Over the years, Coachella has grown from a niche festival with rock roots into a full-fledged cultural phenomenon. At no time was that more apparent than Saturday night, when Beyoncé delivered on the hype that’d been building for more than a year and performed an instant classic of a headlining set. “Beychella” attracted thousands of eyeballs through online streams in addition to the roughly 100,000 attendees packing Coachella’s main stage as all other performances came to a halt.
But I wasn’t there to see it. That’s right -- I attended Coachella for the sixth time this past weekend and didn’t go to what was perhaps the most anticipated set to ever take place at the festival, even when there weren’t any other alternatives on the Polo Grounds. And I don’t regret it.
I can already hear the BeyHive swarming to tell me how I missed out on the experience of a lifetime -- and I don’t exactly disagree. It seems like it was amazing, and Beyoncé deserves the respect of anyone who considers themselves a music fan. But I have my reasons, which will be revealed below in a recap of the best and worst moments of my sixth trip to Indio, California, for a Coachella that will be remembered for marking a historic shift in the festival’s culture.
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Staying in a house roughly two miles from the campgrounds in Indio (as my group did) can be a blessing and a curse. On the plus side, you don’t have to travel nearly as far to the Polo Grounds as the many people who stay in Palm Springs about 45 minutes away. Unfortunately, it also makes you feel a bit confined to the surrounding area, away from most of the pre- and post-parties.
My girlfriend and I had the option of attending Goldenvoice’s Day Club PS pre-party at the Hilton Palm Springs each day, but with it mandating at least a 90-minute round trip, we elected to get ready for the festivities with friends in the comfort of our Airbnb. We’d end up making up for that laziness later on in the weekend.
Highlights: After a surprisingly breezy process to enter the Polo Grounds around 3:30 (this wouldn’t be the case every day), we bop around and check out the new layout implemented by Goldenvoice this year. The Sahara tent is now directly next to the entrance and oriented so that it’s wider than it is long, with the option to enter at any location. This is a vast improvement on trying to squeeze yourself through one of several crowded openings alongside sweaty college kids and the rest of the rave crowd, as was necessary in years past. It also makes more sense to have the Sahara between the Yuma tent and Do LaB, the other two stages focused primarily on dance music.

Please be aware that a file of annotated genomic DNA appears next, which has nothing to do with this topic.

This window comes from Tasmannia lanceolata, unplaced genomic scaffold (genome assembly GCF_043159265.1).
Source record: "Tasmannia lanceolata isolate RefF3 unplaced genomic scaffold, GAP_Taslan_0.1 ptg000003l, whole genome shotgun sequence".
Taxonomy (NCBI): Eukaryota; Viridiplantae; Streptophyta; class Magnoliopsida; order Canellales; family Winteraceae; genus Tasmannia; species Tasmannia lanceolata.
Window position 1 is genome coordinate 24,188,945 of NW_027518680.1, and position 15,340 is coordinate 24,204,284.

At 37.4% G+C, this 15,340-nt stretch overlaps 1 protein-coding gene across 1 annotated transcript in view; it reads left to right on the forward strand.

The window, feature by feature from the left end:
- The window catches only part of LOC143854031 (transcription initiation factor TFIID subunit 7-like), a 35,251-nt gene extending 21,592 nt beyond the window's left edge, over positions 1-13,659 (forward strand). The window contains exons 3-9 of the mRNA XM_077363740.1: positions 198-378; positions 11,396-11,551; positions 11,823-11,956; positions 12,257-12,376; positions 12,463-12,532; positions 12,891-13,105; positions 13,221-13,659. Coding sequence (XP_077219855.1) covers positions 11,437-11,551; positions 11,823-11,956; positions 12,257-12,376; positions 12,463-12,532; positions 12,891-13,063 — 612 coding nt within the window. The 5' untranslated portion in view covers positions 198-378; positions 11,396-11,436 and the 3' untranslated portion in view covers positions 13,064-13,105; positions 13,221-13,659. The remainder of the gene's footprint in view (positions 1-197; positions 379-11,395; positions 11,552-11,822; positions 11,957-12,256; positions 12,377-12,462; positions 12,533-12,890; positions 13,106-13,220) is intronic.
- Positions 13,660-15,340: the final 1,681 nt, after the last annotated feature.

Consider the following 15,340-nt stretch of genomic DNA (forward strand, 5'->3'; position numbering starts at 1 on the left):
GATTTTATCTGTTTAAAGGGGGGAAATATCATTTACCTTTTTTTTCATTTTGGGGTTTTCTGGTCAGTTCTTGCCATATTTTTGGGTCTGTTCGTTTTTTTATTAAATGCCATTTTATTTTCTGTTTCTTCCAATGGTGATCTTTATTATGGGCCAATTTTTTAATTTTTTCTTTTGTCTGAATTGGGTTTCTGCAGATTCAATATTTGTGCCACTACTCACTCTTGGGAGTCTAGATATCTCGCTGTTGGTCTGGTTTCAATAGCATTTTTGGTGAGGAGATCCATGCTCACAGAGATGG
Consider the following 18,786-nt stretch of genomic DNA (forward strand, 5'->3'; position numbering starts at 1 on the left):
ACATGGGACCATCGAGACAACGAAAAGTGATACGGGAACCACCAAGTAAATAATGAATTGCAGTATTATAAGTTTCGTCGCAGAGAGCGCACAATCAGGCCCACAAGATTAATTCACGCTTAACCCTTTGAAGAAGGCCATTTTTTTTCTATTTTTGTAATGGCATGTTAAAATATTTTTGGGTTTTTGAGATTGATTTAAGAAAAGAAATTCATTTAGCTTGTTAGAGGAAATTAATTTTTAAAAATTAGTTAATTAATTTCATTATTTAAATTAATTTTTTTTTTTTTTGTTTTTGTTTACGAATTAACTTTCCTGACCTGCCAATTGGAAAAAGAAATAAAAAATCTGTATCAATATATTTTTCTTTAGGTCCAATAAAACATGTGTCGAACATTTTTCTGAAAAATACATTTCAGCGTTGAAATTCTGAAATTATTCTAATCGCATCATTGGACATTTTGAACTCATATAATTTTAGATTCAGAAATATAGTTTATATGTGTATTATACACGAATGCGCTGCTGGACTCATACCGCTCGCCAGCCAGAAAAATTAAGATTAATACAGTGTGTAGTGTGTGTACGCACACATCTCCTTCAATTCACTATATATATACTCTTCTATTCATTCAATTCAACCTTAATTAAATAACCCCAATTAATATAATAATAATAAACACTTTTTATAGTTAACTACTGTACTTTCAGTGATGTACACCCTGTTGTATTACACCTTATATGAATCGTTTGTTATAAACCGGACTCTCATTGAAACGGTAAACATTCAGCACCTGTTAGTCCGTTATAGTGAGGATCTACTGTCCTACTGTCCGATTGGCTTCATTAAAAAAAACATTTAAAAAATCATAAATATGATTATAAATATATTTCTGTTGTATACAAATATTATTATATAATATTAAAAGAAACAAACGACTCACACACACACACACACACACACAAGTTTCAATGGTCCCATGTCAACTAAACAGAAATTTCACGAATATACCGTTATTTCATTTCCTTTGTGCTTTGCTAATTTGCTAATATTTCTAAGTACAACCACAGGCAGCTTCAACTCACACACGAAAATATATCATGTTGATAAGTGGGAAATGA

The first show we check out is Greta Van Fleet, a Michigan rock group that’s been exhaustively compared to Led Zeppelin and was even invited to play at Elton John’s famous pre-Oscars party this year. From watching this set, you wouldn’t know that rock’s influence at Coachella has waned -- the Mojave tent was filled to the brim with fans of all ages. Led by frontman Josh Kiszka and his uncanny vocal resemblance to Robert Plant (it took no more than 10 minutes before I overheard the Zeppelin comparison from an awed Generation X fan), Greta Van Fleet fed off that energy and seemed motivated to make classic rock fans out of a new generation.
Jamiroquai drew a tough set time against headliner The Weeknd in the British funk act’s first U.S. show since 2005, but nevertheless played to a jam-packed Mojave tent. And he didn’t disappoint, providing fans with perhaps the most unexpected surprise guest of the weekend in Snoop Dogg. The Doggfather was mostly inaudible as he smoked a blunt and mumbled his way through a revised version of “Gin and Juice,” but his presence was a thrill all the same. The true highlight of the performance was “Canned Heat,” the jubilant 1999 disco tune given a second life after it was featured in the 2004 indie film “Napoleon Dynamite.”
But the most innovative performance of the evening undoubtedly belonged to 69-year-old electronic music pioneer Jean-Michel Jarre, who’s finally embarking on his first U.S. tour after roughly four decades of revolutionizing how synthesizers are used in music. Coachella founder Paul Tollett hyped Jarre’s show as this year’s version of Hans Zimmer’s universally praised set from 2017, and specially updated the Outdoor stage for it by installing three huge screens for the Frenchman’s famous LED light show.
Different versions of that spectacle have attracted more than 1 million people to Jarre’s shows on several occasions, setting the Guinness World Record several times over. However, there weren’t even 1,000 people present as his set kicked off at 10:30. The pull of SZA at the main stage, as well as fellow dance music figures Soulwax and Alison Wonderland, proved too strong for many Coachella goers. It was certainly the smallest crowd I’d witnessed at the beginning of an Outdoor stage set in six years at Coachella.
But Jarre’s showmanship wowed those who did show up. He played a “laser harp” that featured five vertical lines of colored light, which beautifully distorted when he played them to create different sounds. And in a moment made for virality, he devoted a couple minutes to a short video message from Edward Snowden about the importance of online privacy, imploring the crowd, “If you aren’t going to stand up for it, who will?" It’s unfortunate his message didn’t directly reach a bigger audience, but everyone in attendance will likely spread the gospel of Jarre for him.